Source: Campus Safety/Fredrik Nilsson – Think of it this way: to centrally process analytics on a 20-camera server deployment, a campus would need a very high-end processor, like a quad core Xeon. By comparison, if they handle analytics at the edge, all they’d need is a Core 2 duo, which is really a desktop motherboard. The cost differential could be several thousand dollars. There are the less obvious costs as well: PC warranties are generally cheaper than server warranties and it costs more to service a server than it does a PC.
Finally, there’s a green element to all of this. If you put analytics on the server, you need more energy to power and cool the equipment. With in-camera analytics, you’re reducing your power consumption and saving BTUs on air conditioning.
Kattan: We have seen that the adoption of IP technologies in general has accelerated the adoption of video analytics. In most professional camera installations, there is a need to record the video and store it for certain periods of time. The ability to implement the analytics in the camera can actually smooth the process of pre-processing, or tagging, relevant video segments, and in some cases, reduce the flow of “uneventful” video over the network. The ability to store only relevant video segments typically saves tens of thousands of dollars in storage costs over the lifetime of a surveillance system.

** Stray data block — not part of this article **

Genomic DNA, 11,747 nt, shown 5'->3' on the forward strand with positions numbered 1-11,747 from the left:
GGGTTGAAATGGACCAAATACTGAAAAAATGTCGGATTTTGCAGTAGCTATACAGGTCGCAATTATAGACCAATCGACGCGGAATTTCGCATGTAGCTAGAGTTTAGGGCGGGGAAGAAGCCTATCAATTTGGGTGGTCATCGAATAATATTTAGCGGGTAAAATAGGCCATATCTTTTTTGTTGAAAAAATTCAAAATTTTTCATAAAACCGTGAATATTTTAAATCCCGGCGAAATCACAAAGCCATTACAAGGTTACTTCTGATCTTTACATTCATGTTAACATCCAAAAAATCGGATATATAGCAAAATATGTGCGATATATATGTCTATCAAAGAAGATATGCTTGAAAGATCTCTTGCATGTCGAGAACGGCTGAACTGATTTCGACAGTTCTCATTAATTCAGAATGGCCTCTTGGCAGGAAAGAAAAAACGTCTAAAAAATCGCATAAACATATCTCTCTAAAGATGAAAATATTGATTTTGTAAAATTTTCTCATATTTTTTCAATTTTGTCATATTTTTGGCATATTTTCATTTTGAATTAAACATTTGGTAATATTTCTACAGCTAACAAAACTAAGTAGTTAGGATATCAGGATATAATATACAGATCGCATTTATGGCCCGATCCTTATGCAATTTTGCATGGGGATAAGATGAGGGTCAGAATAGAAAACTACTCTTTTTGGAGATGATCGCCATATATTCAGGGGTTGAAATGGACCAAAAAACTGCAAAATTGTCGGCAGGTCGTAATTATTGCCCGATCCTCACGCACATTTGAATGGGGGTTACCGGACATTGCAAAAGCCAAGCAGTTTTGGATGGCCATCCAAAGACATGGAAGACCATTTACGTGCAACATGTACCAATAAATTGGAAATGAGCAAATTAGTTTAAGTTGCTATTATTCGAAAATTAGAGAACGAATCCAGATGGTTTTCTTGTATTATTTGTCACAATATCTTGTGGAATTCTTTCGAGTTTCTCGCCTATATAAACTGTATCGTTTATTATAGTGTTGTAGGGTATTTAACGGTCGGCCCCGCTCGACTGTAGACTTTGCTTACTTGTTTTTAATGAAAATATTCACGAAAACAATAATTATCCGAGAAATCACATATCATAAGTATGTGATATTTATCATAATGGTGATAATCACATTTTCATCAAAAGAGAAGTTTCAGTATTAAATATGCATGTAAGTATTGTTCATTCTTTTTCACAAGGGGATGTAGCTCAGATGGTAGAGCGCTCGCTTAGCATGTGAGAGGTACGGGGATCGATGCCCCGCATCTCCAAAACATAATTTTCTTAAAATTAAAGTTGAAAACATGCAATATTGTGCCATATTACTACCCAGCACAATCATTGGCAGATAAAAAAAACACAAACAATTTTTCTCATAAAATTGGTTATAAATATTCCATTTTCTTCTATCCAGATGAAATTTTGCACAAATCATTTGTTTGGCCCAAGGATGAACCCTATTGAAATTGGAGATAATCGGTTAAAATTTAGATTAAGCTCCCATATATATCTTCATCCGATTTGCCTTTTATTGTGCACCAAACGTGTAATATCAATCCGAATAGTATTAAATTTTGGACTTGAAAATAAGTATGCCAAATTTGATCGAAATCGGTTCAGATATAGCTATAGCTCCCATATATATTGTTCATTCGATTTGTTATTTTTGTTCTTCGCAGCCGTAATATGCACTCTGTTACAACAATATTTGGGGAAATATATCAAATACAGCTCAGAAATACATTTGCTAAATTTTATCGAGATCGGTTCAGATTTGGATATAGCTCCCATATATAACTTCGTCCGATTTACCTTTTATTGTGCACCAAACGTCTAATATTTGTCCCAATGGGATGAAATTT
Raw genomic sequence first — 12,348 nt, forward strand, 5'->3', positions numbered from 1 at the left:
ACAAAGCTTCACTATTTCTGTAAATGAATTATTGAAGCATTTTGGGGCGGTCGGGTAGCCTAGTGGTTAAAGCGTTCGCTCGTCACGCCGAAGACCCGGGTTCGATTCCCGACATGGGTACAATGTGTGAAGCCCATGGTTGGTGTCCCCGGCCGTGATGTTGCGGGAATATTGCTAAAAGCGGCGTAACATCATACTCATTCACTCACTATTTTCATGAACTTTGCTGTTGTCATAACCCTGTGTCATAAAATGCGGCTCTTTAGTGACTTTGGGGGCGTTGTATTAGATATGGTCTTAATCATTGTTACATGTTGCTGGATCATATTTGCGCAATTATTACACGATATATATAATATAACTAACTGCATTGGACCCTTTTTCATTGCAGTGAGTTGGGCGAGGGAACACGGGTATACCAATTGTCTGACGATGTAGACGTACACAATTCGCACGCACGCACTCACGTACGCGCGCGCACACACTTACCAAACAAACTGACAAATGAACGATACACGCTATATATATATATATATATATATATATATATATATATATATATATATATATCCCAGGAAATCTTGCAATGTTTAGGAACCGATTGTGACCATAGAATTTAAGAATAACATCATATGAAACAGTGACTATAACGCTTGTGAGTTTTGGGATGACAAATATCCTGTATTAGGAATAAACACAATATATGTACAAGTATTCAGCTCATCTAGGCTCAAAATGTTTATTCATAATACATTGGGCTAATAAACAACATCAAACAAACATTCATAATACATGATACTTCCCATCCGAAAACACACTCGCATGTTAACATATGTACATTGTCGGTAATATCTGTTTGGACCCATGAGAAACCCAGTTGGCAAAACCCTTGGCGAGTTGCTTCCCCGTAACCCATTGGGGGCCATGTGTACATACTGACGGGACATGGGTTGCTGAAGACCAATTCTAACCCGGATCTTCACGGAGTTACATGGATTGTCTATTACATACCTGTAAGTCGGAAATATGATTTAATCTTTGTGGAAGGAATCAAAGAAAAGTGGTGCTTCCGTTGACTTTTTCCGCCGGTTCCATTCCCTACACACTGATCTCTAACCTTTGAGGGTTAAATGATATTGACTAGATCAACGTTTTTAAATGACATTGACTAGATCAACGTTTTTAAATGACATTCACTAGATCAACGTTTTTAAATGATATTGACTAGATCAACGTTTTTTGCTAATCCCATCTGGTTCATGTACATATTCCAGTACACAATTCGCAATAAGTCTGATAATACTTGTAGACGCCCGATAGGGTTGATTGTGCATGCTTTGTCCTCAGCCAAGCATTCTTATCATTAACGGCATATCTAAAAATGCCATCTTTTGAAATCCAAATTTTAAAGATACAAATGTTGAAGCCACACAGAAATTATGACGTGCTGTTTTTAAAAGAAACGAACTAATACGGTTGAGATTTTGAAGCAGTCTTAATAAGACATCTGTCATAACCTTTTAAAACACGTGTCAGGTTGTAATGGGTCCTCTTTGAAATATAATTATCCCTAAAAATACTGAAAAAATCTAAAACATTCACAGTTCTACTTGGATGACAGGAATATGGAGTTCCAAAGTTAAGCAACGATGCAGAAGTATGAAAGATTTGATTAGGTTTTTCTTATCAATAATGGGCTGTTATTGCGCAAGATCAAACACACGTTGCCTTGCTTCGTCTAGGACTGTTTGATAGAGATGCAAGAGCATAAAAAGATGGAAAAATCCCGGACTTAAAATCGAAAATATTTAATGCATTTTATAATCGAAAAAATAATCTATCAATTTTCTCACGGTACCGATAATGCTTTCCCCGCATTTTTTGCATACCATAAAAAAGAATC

Q: Nilsson: Being able to tag and quickly retrieve video footage is essential. In an emergency or criminal situation, it can help drastically reduce the time of suspect apprehension from weeks to hours or even minutes. Specific to the education and healthcare communities, what are some of the more commonplace uses for video analytics?
Kattan: At the most barebones level, many campuses use basic motion detection – monitoring building perimeters to protect against breaches to the premises and property. The analytics can help security personnel detect crowding, which may indicate a fight, an injury or safety hazard.
Thanks: Campus Safety/Fredrik Nilsson